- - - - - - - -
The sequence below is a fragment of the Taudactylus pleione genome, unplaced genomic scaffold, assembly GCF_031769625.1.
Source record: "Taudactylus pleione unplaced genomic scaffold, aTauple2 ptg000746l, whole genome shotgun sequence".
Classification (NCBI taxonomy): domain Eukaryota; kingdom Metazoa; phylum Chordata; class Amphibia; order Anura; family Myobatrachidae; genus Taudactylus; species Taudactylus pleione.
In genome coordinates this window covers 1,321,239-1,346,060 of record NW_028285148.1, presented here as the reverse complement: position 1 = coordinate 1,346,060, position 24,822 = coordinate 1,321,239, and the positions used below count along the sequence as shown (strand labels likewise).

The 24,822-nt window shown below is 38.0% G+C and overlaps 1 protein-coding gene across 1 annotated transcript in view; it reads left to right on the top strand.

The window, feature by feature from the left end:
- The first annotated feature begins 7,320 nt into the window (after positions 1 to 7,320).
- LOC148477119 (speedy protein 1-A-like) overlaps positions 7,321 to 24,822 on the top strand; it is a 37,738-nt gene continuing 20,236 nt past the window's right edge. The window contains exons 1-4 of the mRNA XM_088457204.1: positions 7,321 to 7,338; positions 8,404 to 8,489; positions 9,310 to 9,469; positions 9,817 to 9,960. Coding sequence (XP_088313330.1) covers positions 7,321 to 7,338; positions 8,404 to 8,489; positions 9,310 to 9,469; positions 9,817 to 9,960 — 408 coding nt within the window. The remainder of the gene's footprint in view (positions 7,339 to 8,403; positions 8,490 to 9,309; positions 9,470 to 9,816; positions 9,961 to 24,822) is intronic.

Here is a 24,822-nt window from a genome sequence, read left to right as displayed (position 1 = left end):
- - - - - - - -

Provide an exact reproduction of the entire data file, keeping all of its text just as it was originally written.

The sequence below is a fragment of the Taudactylus pleione genome, unplaced genomic scaffold, assembly GCF_031769625.1.
Source record: "Taudactylus pleione unplaced genomic scaffold, aTauple2 ptg000746l, whole genome shotgun sequence".
Classification (NCBI taxonomy): domain Eukaryota; kingdom Metazoa; phylum Chordata; class Amphibia; order Anura; family Myobatrachidae; genus Taudactylus; species Taudactylus pleione.
In genome coordinates this window covers 1,321,239-1,346,060 of record NW_028285148.1, presented here as the reverse complement: position 1 = coordinate 1,346,060, position 24,822 = coordinate 1,321,239, and the positions used below count along the sequence as shown (strand labels likewise).

The 24,822-nt window shown below is 38.0% G+C and overlaps 1 protein-coding gene across 1 annotated transcript in view; it reads left to right on the top strand.

The window, feature by feature from the left end:
- The first annotated feature begins 7,320 nt into the window (after positions 1 to 7,320).
- LOC148477119 (speedy protein 1-A-like) overlaps positions 7,321 to 24,822 on the top strand; it is a 37,738-nt gene continuing 20,236 nt past the window's right edge. The window contains exons 1-4 of the mRNA XM_088457204.1: positions 7,321 to 7,338; positions 8,404 to 8,489; positions 9,310 to 9,469; positions 9,817 to 9,960. Coding sequence (XP_088313330.1) covers positions 7,321 to 7,338; positions 8,404 to 8,489; positions 9,310 to 9,469; positions 9,817 to 9,960 — 408 coding nt within the window. The remainder of the gene's footprint in view (positions 7,339 to 8,403; positions 8,490 to 9,309; positions 9,470 to 9,816; positions 9,961 to 24,822) is intronic.

Here is a 24,822-nt window from a genome sequence, read left to right as displayed (position 1 = left end):